Even with Messieurs Federer, Nadal, Murray and company circling, Novak Djokovic seriously thinks he can kick-start another 41-match winning run with a successful Australian Open title defence.
So supremely confident is Djokovic after his crazy 2011, when he went unbeaten until June and swept to 10 titles, including three slams, that the powerhouse Serb believes he can do it all again.
Maybe even eclipse what many believe was the finest season in history, given his chief rivals are already considered among the all-time greats of the game.
"My success gives me a reason to believe that I can win again. Why not?" Djokovic said as he pursues, for starters, a third Open crown at Melbourne Park.
"It doesn't make any sense to be anything other than optimistic. I need to believe in my qualities and my abilities and I need to believe that I can repeat the success.
"Of course it is going to be an incredibly difficult task to achieve, but you never know - nothing is really impossible."
Djokovic enters the season-opening major after swatting Federer aside to win the pre-Open exhibition event in Abu Dhabi.
After beginning 2011 with a crushing straight-sets Open final win over Murray, he then humbled the second-ranked Nadal in all six finals they met in last year.
Nadal, a 10-time major champion, must quickly rediscover his mojo after departing from the season-ending World Tour Finals without making the semis and confessing to having a "little bit less passion for the game".
The Spaniard's subsequent loss to Gael Monfils in Doha to open 2012 did little to restore faith among his fans.
Federer, Murray and Frenchman Jo-Wilfried Tsonga will probably be feeling more confident.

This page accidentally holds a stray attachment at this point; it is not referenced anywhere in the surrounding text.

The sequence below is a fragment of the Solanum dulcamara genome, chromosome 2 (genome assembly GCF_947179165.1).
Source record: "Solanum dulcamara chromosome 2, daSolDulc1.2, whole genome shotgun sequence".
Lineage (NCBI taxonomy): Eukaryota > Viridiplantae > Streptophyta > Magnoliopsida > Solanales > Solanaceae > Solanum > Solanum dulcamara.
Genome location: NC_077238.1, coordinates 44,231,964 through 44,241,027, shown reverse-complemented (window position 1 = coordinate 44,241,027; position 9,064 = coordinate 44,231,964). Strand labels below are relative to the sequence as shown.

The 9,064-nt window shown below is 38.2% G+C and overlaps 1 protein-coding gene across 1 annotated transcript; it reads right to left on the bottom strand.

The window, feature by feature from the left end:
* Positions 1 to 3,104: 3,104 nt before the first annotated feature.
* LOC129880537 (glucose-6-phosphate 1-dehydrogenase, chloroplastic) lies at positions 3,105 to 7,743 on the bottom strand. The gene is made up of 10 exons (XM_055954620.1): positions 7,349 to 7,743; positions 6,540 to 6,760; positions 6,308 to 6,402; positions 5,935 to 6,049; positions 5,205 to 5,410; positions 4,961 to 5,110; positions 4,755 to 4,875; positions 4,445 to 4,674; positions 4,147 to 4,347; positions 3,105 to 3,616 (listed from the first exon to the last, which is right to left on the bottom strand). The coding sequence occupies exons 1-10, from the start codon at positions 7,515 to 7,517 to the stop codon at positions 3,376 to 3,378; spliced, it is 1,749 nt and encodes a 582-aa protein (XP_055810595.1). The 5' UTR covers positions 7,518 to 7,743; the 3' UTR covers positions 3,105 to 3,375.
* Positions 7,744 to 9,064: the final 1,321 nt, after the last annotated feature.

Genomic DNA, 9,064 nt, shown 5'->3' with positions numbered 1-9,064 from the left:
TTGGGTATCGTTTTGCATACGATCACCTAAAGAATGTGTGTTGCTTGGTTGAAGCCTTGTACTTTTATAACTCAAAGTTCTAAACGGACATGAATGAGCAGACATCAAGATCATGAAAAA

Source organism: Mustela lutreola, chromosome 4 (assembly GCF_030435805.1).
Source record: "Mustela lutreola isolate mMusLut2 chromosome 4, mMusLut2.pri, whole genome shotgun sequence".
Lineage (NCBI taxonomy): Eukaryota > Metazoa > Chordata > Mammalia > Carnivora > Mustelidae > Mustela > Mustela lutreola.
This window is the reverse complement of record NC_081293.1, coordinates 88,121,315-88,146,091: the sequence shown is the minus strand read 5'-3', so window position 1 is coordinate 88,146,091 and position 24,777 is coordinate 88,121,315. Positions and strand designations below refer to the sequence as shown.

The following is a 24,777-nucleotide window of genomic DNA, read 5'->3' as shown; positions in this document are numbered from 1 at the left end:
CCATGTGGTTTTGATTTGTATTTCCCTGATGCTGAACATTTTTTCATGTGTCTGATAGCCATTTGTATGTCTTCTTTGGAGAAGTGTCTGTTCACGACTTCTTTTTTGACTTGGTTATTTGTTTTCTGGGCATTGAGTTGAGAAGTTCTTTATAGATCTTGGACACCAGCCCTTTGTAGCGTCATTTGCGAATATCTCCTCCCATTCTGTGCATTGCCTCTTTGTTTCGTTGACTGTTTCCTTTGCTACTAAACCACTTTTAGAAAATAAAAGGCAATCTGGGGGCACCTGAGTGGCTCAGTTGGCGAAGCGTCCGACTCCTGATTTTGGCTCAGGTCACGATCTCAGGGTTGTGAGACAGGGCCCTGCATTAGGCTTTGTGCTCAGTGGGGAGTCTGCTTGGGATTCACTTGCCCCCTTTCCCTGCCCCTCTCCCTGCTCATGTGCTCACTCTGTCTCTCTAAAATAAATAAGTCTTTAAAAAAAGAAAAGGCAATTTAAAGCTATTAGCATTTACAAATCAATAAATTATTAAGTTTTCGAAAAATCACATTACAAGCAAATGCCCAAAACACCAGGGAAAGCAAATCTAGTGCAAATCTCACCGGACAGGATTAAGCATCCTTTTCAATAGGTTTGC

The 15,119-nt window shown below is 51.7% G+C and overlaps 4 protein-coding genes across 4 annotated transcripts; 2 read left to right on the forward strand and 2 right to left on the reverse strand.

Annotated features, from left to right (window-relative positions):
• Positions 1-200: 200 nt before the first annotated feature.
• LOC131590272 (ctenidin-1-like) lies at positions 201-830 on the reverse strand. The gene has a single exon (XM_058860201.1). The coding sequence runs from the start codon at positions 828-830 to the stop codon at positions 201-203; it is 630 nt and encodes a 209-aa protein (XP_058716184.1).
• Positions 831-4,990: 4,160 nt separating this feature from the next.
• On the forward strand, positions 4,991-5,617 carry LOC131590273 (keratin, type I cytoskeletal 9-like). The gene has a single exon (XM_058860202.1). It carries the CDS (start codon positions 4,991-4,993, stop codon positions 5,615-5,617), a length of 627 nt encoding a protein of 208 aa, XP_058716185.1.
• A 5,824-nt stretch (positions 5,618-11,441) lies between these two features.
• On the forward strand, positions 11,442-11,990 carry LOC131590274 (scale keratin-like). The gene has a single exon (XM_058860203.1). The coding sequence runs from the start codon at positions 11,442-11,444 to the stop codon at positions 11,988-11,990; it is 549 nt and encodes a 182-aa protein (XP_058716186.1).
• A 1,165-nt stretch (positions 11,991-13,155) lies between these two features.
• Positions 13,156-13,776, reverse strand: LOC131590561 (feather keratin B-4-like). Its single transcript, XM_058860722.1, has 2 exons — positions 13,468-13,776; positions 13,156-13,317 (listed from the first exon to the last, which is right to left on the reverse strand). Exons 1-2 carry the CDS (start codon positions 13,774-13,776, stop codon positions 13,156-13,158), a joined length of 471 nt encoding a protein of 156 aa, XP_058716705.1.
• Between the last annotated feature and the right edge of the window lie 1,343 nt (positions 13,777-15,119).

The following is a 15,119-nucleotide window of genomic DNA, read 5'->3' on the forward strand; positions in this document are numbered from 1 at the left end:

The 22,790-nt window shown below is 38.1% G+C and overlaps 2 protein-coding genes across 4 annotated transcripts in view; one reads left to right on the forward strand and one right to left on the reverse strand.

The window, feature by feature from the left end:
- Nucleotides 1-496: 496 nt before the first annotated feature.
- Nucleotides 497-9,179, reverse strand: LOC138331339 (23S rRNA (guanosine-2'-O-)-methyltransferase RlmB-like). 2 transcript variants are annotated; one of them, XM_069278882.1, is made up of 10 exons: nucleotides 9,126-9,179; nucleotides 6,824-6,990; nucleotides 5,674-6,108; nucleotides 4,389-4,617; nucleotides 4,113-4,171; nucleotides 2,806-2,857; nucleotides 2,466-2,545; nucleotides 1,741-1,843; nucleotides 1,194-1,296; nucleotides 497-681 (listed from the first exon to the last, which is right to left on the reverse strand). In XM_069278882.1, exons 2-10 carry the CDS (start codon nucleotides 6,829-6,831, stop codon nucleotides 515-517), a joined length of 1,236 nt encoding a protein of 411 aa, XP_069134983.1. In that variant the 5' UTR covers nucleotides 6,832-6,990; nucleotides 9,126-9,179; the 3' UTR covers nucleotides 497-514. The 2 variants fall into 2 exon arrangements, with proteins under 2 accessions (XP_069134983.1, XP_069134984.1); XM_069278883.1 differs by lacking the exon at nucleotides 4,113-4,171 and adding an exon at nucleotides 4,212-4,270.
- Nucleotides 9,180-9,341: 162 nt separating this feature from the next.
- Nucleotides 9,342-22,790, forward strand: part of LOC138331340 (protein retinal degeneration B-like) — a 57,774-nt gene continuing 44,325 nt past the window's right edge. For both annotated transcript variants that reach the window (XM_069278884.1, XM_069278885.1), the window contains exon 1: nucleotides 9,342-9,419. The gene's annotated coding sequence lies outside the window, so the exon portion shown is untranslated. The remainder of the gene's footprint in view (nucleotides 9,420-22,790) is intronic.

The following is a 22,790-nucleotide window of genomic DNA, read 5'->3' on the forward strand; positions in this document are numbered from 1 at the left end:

Despite a back problem curtailing his Qatar campaign, Federer will carry a 20-match winning streak to Melbourne - which included a record sixth title at the year-end championships in London - plus a hunger to atone for his first slam-less year since 2002. "To win grand slams would be nice," the Swiss ace said.
"I feel like it might be around the corner ... I'm very happy and upbeat about what's to come."
Only Djokovic bettered Murray's five trophies in 2011 and the 24-year-old Scot feels closer than ever to finally breaking through at a major after opening 2012 with success in Brisbane.
"I'm a year wiser and another year more experienced and I think I've improved a few things in my game so I'd say so," said Murray, the Open finalist for the past two years.
"I could win the tournament if I play my best."
As could Tsonga, the 2008 runner-up to Djokovic who upstaged - not for the first time - Federer and Nadal to reign in Doha.
"I tried to be more aggressive and be very competitive because against Roger, Rafa or Novak, that's what you have to do," Tsonga said.
"You have to be aggressive. I tried to do that and it worked."